Drawing on ethnographic fieldwork in Ghana, and the growing number of studies on “sanism” (or psychiatric oppression), this paper revisits outstanding methodological concerns around privilege and power, body and space, language and the liminality of social categories, as a platform to reconsider the insider/outsider debate. It ponders openly, and hopefully collectively, the implications of expanding research interests, so, too, the very circulation of ideas, against what the author is analytically describing as the experience of becoming “White.” The article focuses on questions that fieldwork exposed about researcher identity and “belonging,” not least the risk of essentialism. In effect, it seeks to demonstrate the ethical and epistemological dilemmas that arise from giving account, toward a more sensitive way in academia, relationship building, and solidarity work—where, when, how, or whether, critical ethnography can relinquish, reimagine, or altogether transform its dialectical tensions without undermining ends of resistance?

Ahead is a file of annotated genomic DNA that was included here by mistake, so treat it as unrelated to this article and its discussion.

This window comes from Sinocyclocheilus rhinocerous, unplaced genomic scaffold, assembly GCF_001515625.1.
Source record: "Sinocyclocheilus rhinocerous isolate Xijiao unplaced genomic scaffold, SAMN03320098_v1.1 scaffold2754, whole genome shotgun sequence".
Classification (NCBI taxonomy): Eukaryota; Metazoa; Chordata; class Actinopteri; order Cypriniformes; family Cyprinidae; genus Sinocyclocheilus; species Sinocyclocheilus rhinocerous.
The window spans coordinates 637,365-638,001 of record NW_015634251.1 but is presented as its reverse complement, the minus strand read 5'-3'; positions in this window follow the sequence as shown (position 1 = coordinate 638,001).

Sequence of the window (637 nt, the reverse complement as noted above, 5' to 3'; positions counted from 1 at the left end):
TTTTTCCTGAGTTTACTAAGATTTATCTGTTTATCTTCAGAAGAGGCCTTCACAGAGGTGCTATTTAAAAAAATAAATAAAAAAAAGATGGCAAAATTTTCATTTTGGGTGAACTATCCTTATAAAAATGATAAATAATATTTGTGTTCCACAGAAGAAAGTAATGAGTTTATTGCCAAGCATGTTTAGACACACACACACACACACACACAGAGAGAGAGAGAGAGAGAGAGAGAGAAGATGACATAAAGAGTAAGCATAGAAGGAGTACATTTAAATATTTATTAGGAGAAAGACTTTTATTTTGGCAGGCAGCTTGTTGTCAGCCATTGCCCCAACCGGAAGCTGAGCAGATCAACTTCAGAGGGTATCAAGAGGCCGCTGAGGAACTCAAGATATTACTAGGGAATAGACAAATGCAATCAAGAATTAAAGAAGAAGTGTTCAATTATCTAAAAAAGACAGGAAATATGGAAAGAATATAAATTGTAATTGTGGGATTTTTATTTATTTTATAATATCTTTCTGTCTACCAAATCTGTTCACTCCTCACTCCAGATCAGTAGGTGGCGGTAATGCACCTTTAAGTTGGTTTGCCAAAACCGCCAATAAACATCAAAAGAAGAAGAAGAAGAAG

Nabbali, E. M. (2016). On Becoming "White" through Ethnographic Fieldwork in Ghana: Are ideas imperial by course? Language, Discourse, & Society, 4(1), 83-110. Retrieved from http://www.language-and-society.org/journal/4-1/5_Nabbali.pdf
Language, Discourse, & Society
On Becoming "White" Through Ethnographic Fieldwork in Ghana: Are ideas imperial by course?
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